- Return opportunities for municipal bond investors have become a little more challenging amid lower rates and tighter spreads.
- We believe a re-steepening of the yield curve is likely as markets price in stable or faster growth and the likelihood of higher inflation.
- We favor a strategy to benefit from a steeper curve rather than adding interest-rate or credit risk.
The mathematical reality, assuming non-negative interest rates, is that last year’s performance is unlikely to recur. The constraining factor is that the average yield on the Bloomberg Barclays Municipal Bond Index now stands at just 1.50%. A rally of 2019’s magnitude would leave the average yield on the index at just 0.10%, essentially zero.
With price appreciation unlikely to lift returns to the same degree, investors might try to reach for more income by, for example, increasing portfolio duration or reducing credit quality. We think there is a more thoughtful alternative that doesn’t require adding more interest-rate or credit risk.
Pursuing income while protecting assets
We think strategies to benefit from changes in the yield curve offer the most attractive way forward. The municipal bond yield curve is very flat by historical standards. Investors earn little more by investing in a long-maturity bond than they do from a short-maturity bond. This is unusual. In fact, 92% of the time over the past 25 years, the yield curve has been steeper than it is today. Markets have rarely paid investors so little to take more risk. This makes the prospect of searching for income by reaching out farther on the yield curve all the more perilous.
In our view of the data, the current shape of the yield curve is an abnormality. When this abnormality resolves, we believe a re-steepening of the yield curve is likely. We see this taking place in one of two possible ways.
Our base case scenario is that the U.S. economy is stabilizing and a recession is unlikely over the next 12 to 18 months. We also believe that term premiums (the extra yield that investors receive for the added risk of owning longer-term bonds) are too compressed given the strength of the economy. The market is too pessimistic on future growth and inflation outcomes. The resolution of this inconsistency would be a reflating of the term premiums. The consequence would be a re-steepening of the yield curve as the market prices in stable or higher growth and the potential for higher inflation.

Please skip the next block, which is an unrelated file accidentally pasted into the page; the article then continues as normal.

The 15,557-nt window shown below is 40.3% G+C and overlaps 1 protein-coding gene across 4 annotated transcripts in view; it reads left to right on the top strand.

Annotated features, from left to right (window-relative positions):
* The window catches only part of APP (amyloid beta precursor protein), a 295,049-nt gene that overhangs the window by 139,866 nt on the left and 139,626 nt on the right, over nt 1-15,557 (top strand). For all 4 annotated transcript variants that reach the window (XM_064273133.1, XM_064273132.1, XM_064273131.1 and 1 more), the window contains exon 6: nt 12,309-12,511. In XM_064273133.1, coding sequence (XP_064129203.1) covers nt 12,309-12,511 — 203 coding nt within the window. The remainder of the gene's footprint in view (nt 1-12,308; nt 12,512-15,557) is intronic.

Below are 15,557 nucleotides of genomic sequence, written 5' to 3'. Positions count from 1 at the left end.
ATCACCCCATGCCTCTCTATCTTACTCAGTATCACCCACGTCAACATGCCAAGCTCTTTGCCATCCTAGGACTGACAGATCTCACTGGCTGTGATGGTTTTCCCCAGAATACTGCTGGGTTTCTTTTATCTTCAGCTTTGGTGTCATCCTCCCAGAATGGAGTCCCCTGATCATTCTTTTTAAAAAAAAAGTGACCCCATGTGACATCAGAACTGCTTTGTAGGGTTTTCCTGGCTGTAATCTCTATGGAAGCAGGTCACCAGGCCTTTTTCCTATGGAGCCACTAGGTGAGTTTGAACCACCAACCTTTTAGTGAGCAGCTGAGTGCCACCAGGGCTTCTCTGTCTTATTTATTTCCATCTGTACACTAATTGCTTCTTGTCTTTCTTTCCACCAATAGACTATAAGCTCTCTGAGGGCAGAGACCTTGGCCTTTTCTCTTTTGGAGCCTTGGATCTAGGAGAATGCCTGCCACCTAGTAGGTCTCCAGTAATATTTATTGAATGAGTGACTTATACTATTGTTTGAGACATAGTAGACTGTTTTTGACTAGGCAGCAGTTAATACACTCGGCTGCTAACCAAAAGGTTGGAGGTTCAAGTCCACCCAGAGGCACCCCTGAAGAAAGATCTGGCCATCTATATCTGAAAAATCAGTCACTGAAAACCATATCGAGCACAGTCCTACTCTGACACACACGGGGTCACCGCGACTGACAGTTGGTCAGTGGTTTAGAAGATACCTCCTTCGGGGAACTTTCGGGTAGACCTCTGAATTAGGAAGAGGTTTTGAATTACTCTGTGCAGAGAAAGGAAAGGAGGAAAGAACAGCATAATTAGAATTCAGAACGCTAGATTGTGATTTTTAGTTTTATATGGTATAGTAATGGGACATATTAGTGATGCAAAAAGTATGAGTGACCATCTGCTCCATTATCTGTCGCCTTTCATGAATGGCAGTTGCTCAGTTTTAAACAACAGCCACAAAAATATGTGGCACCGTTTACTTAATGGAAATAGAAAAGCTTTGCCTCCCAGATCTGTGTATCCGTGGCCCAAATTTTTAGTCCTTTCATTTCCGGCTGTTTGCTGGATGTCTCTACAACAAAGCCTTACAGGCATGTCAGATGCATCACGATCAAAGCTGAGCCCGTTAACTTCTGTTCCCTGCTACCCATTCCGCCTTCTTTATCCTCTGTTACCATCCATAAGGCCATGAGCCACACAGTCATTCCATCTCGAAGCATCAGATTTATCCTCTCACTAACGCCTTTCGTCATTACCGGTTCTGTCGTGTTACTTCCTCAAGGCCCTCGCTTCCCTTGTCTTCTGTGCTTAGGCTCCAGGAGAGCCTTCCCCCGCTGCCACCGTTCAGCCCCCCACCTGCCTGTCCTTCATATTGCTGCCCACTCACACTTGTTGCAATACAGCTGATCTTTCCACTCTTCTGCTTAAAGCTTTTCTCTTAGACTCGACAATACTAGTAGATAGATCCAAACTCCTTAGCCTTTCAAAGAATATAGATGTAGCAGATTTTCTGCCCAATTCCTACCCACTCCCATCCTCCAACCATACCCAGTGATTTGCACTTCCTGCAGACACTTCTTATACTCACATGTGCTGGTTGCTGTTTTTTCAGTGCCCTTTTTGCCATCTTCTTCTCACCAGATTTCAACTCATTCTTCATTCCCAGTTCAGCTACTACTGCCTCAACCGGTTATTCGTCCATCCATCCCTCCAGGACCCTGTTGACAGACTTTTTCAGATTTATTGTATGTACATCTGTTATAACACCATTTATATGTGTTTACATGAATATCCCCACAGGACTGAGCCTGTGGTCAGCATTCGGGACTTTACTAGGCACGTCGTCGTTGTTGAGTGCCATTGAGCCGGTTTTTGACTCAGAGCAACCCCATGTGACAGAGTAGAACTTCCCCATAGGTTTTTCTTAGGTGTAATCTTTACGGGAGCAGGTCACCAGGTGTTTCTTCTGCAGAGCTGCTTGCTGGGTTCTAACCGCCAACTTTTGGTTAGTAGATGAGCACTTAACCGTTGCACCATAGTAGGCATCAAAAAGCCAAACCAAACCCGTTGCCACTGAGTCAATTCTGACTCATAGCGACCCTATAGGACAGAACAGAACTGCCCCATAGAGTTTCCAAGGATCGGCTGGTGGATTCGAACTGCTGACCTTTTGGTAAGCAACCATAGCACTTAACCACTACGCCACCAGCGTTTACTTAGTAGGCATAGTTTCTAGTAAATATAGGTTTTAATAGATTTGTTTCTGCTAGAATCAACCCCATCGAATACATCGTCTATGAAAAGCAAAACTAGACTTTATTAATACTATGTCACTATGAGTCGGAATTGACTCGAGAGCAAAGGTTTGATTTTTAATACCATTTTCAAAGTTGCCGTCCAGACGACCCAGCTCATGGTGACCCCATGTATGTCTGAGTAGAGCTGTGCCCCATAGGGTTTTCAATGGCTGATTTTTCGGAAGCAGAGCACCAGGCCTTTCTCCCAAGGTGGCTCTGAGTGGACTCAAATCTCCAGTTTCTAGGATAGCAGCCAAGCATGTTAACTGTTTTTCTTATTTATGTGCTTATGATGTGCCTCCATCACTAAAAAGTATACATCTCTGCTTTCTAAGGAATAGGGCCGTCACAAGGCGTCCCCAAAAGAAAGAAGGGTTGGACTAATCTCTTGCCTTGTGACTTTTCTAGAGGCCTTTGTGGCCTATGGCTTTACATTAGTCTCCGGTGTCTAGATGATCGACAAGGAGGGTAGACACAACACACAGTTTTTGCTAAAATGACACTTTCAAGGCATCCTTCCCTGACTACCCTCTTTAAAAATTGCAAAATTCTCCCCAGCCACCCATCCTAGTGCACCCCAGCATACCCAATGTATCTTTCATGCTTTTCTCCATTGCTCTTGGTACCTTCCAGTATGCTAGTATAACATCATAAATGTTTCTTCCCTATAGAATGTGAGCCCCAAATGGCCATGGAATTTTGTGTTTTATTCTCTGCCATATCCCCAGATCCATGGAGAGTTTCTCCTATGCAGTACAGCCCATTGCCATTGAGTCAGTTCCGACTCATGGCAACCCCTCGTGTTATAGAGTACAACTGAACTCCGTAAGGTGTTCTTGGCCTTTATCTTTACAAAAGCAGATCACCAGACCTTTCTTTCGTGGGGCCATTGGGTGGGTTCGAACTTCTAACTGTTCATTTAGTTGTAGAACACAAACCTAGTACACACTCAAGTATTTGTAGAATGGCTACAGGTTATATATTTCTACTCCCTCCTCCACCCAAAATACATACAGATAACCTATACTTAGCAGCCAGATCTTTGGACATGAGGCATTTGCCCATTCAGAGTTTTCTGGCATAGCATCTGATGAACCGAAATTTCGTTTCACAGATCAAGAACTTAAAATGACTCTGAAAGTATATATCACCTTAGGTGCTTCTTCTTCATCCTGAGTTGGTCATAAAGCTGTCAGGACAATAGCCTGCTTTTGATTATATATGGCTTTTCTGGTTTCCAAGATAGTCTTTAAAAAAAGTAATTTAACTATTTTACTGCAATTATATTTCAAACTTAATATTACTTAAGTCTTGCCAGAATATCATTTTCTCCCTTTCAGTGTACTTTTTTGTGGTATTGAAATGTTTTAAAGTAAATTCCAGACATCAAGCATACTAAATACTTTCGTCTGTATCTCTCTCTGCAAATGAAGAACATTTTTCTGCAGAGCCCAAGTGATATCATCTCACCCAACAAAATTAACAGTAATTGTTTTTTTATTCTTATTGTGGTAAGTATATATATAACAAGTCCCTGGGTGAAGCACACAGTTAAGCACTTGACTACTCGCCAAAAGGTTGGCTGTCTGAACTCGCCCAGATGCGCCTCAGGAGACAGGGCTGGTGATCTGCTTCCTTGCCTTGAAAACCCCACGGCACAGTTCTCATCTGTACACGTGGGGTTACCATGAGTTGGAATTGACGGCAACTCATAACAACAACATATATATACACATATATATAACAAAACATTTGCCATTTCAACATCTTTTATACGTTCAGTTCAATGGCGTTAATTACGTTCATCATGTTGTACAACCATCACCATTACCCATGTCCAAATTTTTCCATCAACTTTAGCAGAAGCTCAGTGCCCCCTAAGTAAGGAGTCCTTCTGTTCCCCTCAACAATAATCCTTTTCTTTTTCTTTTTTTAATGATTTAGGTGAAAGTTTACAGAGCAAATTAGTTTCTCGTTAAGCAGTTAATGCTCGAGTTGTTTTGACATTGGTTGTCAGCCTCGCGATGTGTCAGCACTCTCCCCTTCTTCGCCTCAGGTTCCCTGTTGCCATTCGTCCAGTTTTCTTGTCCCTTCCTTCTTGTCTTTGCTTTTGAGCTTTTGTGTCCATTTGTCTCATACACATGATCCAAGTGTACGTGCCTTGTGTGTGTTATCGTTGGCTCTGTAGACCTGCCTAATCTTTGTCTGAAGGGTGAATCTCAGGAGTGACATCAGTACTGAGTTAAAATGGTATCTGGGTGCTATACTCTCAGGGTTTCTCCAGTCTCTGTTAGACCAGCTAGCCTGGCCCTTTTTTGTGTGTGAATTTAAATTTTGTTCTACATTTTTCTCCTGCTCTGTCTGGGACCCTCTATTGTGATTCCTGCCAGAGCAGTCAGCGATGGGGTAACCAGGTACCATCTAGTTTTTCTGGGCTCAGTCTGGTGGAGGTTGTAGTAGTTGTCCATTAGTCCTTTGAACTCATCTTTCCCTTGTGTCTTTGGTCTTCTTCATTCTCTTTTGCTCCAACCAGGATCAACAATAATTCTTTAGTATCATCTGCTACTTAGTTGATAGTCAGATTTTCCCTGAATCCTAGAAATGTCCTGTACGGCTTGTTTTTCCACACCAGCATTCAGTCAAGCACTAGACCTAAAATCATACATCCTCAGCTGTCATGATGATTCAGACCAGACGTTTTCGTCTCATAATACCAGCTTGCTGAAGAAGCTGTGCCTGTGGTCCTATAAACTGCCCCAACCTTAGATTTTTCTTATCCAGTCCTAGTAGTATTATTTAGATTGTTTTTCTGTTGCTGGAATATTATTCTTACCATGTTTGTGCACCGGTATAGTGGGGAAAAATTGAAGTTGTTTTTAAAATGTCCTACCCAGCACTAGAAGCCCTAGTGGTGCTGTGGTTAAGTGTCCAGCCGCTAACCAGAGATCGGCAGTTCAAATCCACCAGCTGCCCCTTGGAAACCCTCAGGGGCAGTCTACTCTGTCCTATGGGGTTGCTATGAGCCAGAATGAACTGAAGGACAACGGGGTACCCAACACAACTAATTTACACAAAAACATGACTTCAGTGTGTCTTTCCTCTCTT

In an alternate scenario, economic growth could slow or contract. Under this scenario, we expect the Fed would move to ease monetary policy by reducing short-term interest rates. In the past, such a move has resulted in a steepening of the yield curve.
Benefitting from a steeper curve
In either case — continued growth or economic deterioration — we expect to see a steeper yield curve. In this context, we think we can provide a competitive yield and preserve capital at the same time.
We favor strategies that offer returns from a steepening curve. Our aim is to offset the risk of accelerating growth, inflation, and higher long-term interest rates that are part of our base case scenario. The strategy also offers return potential in the event the economy or inflation surprises to the downside.